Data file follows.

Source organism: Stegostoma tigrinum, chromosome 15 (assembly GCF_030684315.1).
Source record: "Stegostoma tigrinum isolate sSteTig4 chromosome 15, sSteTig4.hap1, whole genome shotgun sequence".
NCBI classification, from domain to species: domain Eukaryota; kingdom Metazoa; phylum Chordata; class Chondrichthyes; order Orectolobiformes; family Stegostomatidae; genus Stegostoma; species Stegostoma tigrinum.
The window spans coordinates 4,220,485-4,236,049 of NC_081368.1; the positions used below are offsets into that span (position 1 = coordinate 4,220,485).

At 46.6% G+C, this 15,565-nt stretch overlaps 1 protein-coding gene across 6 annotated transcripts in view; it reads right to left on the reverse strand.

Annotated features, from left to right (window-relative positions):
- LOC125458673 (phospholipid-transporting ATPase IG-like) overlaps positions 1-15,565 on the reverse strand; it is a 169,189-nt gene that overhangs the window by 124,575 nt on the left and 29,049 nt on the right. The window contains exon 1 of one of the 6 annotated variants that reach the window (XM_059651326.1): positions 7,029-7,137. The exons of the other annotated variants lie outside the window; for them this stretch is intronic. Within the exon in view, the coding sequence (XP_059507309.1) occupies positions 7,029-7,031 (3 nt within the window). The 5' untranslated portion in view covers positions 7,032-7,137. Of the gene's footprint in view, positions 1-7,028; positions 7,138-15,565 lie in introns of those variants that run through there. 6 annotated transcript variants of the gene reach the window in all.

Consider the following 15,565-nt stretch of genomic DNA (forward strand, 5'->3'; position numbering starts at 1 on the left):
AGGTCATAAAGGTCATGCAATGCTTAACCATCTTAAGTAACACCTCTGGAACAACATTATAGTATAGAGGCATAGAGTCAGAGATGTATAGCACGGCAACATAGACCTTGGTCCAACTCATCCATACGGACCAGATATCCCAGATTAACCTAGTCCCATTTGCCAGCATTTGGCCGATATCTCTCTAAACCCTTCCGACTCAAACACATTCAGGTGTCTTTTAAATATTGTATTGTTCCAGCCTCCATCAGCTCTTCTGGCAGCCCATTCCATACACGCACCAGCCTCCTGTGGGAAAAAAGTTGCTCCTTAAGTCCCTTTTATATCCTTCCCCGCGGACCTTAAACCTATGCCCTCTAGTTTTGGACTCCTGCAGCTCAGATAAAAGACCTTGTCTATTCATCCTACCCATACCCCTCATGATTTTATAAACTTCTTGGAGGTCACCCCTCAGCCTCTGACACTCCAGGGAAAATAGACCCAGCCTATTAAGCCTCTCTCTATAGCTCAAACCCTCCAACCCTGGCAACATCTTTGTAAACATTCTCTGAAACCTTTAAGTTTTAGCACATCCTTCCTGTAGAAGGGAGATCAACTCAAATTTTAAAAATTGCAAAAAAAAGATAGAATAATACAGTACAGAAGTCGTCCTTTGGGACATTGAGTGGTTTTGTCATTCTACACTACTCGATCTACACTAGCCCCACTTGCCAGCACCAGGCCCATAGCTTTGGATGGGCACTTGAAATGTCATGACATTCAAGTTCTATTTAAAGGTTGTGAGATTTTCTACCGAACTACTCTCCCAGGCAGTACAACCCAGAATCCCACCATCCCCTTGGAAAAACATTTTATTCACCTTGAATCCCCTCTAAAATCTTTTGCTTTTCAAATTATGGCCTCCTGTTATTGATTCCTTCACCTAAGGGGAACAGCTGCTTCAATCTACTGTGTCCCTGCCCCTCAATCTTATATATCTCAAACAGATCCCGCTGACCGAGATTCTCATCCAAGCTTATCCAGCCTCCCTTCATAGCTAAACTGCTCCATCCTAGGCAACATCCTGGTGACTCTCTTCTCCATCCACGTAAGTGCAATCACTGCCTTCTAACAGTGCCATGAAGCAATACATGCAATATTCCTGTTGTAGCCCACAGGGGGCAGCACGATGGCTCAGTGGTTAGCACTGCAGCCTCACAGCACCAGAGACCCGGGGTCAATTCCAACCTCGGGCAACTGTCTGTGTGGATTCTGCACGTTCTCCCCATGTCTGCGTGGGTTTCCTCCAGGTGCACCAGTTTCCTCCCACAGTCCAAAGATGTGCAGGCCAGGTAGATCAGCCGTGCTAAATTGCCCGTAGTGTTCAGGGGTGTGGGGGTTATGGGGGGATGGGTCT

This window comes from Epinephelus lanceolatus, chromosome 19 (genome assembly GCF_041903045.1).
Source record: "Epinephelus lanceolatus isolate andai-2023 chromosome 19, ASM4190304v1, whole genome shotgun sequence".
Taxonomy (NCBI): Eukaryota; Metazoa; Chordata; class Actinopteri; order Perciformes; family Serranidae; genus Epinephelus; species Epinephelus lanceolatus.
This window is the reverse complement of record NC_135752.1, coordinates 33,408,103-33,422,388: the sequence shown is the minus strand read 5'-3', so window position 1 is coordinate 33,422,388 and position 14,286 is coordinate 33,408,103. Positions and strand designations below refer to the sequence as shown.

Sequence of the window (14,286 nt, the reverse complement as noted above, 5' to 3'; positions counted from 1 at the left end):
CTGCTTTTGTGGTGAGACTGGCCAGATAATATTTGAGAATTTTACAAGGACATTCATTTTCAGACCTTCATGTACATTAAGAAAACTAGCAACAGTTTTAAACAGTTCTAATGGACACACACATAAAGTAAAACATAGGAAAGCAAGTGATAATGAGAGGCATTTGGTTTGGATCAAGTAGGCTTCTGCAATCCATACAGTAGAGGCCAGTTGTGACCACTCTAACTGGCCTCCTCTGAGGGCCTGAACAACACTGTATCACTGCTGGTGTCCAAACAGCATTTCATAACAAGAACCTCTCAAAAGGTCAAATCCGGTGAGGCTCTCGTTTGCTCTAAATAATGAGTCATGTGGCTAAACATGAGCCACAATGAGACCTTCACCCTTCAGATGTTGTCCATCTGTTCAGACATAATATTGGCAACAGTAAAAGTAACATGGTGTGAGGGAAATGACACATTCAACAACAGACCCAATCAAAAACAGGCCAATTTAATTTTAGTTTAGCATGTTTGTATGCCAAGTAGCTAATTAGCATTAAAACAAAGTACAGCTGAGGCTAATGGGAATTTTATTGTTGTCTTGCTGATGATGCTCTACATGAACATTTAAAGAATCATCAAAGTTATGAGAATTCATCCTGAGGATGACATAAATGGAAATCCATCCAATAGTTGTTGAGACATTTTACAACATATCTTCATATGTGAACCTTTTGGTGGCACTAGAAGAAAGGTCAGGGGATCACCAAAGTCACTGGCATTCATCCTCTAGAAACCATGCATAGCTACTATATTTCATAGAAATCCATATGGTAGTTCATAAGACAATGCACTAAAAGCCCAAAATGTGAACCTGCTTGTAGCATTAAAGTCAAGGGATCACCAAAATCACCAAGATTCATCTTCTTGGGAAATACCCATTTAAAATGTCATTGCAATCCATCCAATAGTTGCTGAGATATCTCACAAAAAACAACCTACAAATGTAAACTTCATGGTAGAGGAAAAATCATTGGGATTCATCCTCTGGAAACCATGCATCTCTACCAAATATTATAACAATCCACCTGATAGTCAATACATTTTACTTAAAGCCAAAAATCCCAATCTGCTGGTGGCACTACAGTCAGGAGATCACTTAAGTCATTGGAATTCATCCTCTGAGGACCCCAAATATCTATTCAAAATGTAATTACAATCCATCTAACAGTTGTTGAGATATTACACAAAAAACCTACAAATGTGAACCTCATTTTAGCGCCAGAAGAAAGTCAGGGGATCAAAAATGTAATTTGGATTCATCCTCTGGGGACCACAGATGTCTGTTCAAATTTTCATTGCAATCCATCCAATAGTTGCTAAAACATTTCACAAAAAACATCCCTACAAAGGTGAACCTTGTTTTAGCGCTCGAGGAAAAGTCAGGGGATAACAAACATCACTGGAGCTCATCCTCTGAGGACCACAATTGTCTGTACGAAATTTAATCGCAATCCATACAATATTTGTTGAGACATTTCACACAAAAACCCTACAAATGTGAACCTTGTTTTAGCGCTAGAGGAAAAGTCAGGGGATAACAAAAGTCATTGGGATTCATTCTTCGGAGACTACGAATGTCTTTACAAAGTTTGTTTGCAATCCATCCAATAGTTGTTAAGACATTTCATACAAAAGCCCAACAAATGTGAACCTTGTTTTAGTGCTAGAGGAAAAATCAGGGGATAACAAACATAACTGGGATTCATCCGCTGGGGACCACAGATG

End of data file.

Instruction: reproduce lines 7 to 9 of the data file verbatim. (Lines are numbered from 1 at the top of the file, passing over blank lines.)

- LOC125458673 (phospholipid-transporting ATPase IG-like) overlaps positions 1-15,565 on the reverse strand; it is a 169,189-nt gene that overhangs the window by 124,575 nt on the left and 29,049 nt on the right. The window contains exon 1 of one of the 6 annotated variants that reach the window (XM_059651326.1): positions 7,029-7,137. The exons of the other annotated variants lie outside the window; for them this stretch is intronic. Within the exon in view, the coding sequence (XP_059507309.1) occupies positions 7,029-7,031 (3 nt within the window). The 5' untranslated portion in view covers positions 7,032-7,137. Of the gene's footprint in view, positions 1-7,028; positions 7,138-15,565 lie in introns of those variants that run through there. 6 annotated transcript variants of the gene reach the window in all.

Consider the following 15,565-nt stretch of genomic DNA (forward strand, 5'->3'; position numbering starts at 1 on the left):
AGGTCATAAAGGTCATGCAATGCTTAACCATCTTAAGTAACACCTCTGGAACAACATTATAGTATAGAGGCATAGAGTCAGAGATGTATAGCACGGCAACATAGACCTTGGTCCAACTCATCCATACGGACCAGATATCCCAGATTAACCTAGTCCCATTTGCCAGCATTTGGCCGATATCTCTCTAAACCCTTCCGACTCAAACACATTCAGGTGTCTTTTAAATATTGTATTGTTCCAGCCTCCATCAGCTCTTCTGGCAGCCCATTCCATACACGCACCAGCCTCCTGTGGGAAAAAAGTTGCTCCTTAAGTCCCTTTTATATCCTTCCCCGCGGACCTTAAACCTATGCCCTCTAGTTTTGGACTCCTGCAGCTCAGATAAAAGACCTTGTCTATTCATCCTACCCATACCCCTCATGATTTTATAAACTTCTTGGAGGTCACCCCTCAGCCTCTGACACTCCAGGGAAAATAGACCCAGCCTATTAAGCCTCTCTCTATAGCTCAAACCCTCCAACCCTGGCAACATCTTTGTAAACATTCTCTGAAACCTTTAAGTTTTAGCACATCCTTCCTGTAGAAGGGAGATCAACTCAAATTTTAAAAATTGCAAAAAAAAGATAGAATAATACAGTACAGAAGTCGTCCTTTGGGACATTGAGTGGTTTTGTCATTCTACACTACTCGATCTACACTAGCCCCACTTGCCAGCACCAGGCCCATAGCTTTGGATGGGCACTTGAAATGTCATGACATTCAAGTTCTATTTAAAGGTTGTGAGATTTTCTACCGAACTACTCTCCCAGGCAGTACAACCCAGAATCCCACCATCCCCTTGGAAAAACATTTTATTCACCTTGAATCCCCTCTAAAATCTTTTGCTTTTCAAATTATGGCCTCCTGTTATTGATTCCTTCACCTAAGGGGAACAGCTGCTTCAATCTACTGTGTCCCTGCCCCTCAATCTTATATATCTCAAACAGATCCCGCTGACCGAGATTCTCATCCAAGCTTATCCAGCCTCCCTTCATAGCTAAACTGCTCCATCCTAGGCAACATCCTGGTGACTCTCTTCTCCATCCACGTAAGTGCAATCACTGCCTTCTAACAGTGCCATGAAGCAATACATGCAATATTCCTGTTGTAGCCCACAGGGGGCAGCACGATGGCTCAGTGGTTAGCACTGCAGCCTCACAGCACCAGAGACCCGGGGTCAATTCCAACCTCGGGCAACTGTCTGTGTGGATTCTGCACGTTCTCCCCATGTCTGCGTGGGTTTCCTCCAGGTGCACCAGTTTCCTCCCACAGTCCAAAGATGTGCAGGCCAGGTAGATCAGCCGTGCTAAATTGCCCGTAGTGTTCAGGGGTGTGGGGGTTATGGGGGGATGGGTCT